MMA hold assault on stranger gets Whangārei man community work, $1000 fine

The offender put the victim in a complex MMA hold and elbowed him in the face and head. Photo / 123rf

A man who knocked a stranger to the ground three times before putting the victim in a mixed martial arts [MMA] hold has managed to avoid a harsh sentence for offending described as “absolute thuggery”.

Zion Te Kura, 33, of One Tree Point, appeared for sentencing on one charge of assault with intent to injure before Judge Gene Tomlinson at the Whangārei District Court.

On November 29, 2022, a friend drove Te Kura home after he had been drinking in One Tree Point.

During the journey Te Kura demanded his friend give him the keys so he could drive. The friend pulled over and started walking to get away from Te Kura, who followed him.


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Te Kura followed him to Rauiri Rd, where they got into a wrestling match, near where the victim was out walking his dog.

Te Kura then decided to attack the victim, who was unknown to him, by punching him in the head.

The victim was knocked to the ground three times and then placed in an MMA hold where Te Kura continued to strike the victim in the head and face with his elbows.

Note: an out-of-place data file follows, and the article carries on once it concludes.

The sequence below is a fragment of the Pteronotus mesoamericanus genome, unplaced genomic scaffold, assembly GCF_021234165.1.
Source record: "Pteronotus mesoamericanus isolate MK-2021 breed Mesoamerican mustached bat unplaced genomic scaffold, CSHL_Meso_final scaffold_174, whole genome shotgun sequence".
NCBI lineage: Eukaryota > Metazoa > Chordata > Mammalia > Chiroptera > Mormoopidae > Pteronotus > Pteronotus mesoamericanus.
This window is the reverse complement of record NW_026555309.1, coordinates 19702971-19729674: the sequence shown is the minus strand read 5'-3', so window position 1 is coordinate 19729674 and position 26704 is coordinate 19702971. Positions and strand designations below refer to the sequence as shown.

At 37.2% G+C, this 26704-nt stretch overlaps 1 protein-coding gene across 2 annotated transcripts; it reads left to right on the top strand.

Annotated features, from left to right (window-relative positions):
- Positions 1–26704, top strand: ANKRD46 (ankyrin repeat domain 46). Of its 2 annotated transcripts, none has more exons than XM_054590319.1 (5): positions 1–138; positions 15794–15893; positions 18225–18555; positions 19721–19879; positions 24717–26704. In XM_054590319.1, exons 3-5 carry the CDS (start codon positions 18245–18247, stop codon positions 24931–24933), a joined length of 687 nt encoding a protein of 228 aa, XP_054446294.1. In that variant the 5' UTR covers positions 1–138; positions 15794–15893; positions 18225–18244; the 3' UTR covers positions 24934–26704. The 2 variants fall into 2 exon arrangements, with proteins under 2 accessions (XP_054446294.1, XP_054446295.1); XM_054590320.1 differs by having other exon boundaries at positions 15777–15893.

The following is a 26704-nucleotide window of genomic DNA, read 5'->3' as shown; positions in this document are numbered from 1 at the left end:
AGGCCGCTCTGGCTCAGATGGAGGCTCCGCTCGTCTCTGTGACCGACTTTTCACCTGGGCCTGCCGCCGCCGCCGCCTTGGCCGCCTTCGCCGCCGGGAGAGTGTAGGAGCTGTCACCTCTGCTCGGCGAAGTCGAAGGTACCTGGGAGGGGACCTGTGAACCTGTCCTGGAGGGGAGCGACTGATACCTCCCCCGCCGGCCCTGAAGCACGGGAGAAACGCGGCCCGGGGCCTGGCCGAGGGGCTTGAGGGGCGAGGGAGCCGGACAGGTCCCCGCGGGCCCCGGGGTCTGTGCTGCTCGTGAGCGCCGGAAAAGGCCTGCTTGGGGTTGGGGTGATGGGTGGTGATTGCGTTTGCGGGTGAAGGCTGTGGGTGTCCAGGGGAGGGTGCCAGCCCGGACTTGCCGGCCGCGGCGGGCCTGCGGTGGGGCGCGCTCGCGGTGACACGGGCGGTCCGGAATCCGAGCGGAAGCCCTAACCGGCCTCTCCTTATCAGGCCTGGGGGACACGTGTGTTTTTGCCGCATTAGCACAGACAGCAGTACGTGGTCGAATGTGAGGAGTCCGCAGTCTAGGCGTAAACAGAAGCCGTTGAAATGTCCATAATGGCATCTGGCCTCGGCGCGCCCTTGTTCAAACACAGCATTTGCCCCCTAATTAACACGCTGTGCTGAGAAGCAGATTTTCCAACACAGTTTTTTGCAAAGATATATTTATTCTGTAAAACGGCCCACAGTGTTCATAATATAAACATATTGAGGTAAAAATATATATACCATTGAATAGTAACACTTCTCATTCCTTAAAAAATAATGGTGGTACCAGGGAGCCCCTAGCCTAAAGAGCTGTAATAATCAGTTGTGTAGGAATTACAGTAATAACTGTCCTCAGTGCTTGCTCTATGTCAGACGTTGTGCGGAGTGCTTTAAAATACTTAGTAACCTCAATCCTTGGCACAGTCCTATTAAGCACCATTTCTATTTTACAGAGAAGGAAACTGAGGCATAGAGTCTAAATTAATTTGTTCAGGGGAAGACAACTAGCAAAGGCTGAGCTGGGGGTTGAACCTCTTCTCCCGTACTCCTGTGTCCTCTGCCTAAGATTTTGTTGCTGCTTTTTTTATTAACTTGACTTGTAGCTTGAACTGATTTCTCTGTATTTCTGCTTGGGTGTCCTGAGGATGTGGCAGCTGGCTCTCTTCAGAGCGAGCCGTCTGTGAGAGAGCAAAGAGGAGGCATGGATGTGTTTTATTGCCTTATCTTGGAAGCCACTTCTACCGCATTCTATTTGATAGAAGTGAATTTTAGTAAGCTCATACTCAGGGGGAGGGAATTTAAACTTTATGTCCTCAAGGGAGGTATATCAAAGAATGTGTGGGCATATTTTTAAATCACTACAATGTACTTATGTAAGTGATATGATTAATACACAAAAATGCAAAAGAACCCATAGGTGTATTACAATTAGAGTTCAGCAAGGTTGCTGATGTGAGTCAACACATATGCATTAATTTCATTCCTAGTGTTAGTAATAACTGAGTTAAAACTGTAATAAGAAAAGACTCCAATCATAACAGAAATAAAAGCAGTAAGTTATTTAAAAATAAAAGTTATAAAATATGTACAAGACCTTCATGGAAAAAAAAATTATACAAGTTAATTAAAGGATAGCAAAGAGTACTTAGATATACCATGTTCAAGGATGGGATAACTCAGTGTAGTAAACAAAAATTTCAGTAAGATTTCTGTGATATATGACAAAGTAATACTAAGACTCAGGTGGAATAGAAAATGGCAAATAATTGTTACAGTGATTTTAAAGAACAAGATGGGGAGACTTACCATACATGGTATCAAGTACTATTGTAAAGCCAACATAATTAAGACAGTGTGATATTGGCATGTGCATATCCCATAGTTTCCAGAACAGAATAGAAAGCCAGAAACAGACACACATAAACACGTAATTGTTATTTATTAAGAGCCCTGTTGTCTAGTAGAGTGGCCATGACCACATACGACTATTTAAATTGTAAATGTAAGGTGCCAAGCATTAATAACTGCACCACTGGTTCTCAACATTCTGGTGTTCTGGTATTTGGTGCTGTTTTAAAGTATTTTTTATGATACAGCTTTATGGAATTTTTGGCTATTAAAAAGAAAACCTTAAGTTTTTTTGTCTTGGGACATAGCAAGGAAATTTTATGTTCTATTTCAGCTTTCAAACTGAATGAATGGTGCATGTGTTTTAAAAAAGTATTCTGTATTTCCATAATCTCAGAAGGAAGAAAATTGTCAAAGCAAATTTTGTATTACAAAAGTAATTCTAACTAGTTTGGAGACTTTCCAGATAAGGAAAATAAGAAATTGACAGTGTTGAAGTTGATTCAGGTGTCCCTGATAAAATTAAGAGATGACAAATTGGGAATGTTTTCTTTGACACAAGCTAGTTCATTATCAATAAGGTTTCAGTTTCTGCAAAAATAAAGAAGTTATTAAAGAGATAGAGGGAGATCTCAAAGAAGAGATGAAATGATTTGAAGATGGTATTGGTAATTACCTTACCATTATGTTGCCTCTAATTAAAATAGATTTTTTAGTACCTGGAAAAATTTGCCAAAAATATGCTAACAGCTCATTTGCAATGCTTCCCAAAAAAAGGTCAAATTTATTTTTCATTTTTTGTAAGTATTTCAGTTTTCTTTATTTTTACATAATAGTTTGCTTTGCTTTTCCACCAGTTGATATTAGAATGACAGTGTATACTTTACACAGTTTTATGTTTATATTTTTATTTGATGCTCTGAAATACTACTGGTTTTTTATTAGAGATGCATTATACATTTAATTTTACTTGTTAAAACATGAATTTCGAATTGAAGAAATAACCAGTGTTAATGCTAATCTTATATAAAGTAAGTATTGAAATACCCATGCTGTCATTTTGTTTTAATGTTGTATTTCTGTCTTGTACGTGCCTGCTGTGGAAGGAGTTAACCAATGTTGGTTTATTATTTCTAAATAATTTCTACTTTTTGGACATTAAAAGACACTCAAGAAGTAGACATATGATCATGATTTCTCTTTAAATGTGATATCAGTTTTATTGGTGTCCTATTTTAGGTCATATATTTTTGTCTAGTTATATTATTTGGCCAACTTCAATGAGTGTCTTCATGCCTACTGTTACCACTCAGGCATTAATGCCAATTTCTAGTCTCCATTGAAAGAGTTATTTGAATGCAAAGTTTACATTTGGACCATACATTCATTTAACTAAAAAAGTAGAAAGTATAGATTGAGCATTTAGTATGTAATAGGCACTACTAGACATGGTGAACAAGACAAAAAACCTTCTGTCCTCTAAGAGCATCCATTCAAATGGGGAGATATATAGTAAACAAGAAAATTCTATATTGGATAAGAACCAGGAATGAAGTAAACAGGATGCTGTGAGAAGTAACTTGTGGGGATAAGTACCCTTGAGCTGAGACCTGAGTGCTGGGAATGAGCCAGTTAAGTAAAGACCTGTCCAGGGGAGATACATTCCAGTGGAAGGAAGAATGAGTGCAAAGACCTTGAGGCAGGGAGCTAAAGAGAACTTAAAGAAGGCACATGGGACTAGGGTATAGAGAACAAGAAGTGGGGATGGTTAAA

The victim suffered multiple injuries and needed time off work.


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Police prosecutor Stu Wilkes pushed for a sentence of electronic monitoring, because the court had a requirement to protect the community from this type of offending.

“This was absolute thuggery. There needs to be something that comes back to the victim to acknowledge the injuries he was subjected to and to say ‘I’m going to right this wrong”, Wilkes said.

But Te Kura’s lawyer, Martin Hislop, said his client was a single father of three and if he were ordered to wear an electronic bracelet, he would lose his job and end up on a benefit.

Judge Tomlinson took into consideration Te Kura’s responsibilities as a father and decided against an electronically monitored sentence as it would be too difficult to manage around shift work.

“I’m interested in you keeping your job and you providing for your kids. You expressed remorse, were willing to do restorative justice, and have also not been drinking.

“This offending is unlikely to be repeated as your life does not revolve around gangs. It revolves around your kids and fishing,” Judge Tomlinson said.

Te Kura was sentenced to 360 hours of community work and ordered to pay the victim $1000 in emotional harm reparation.

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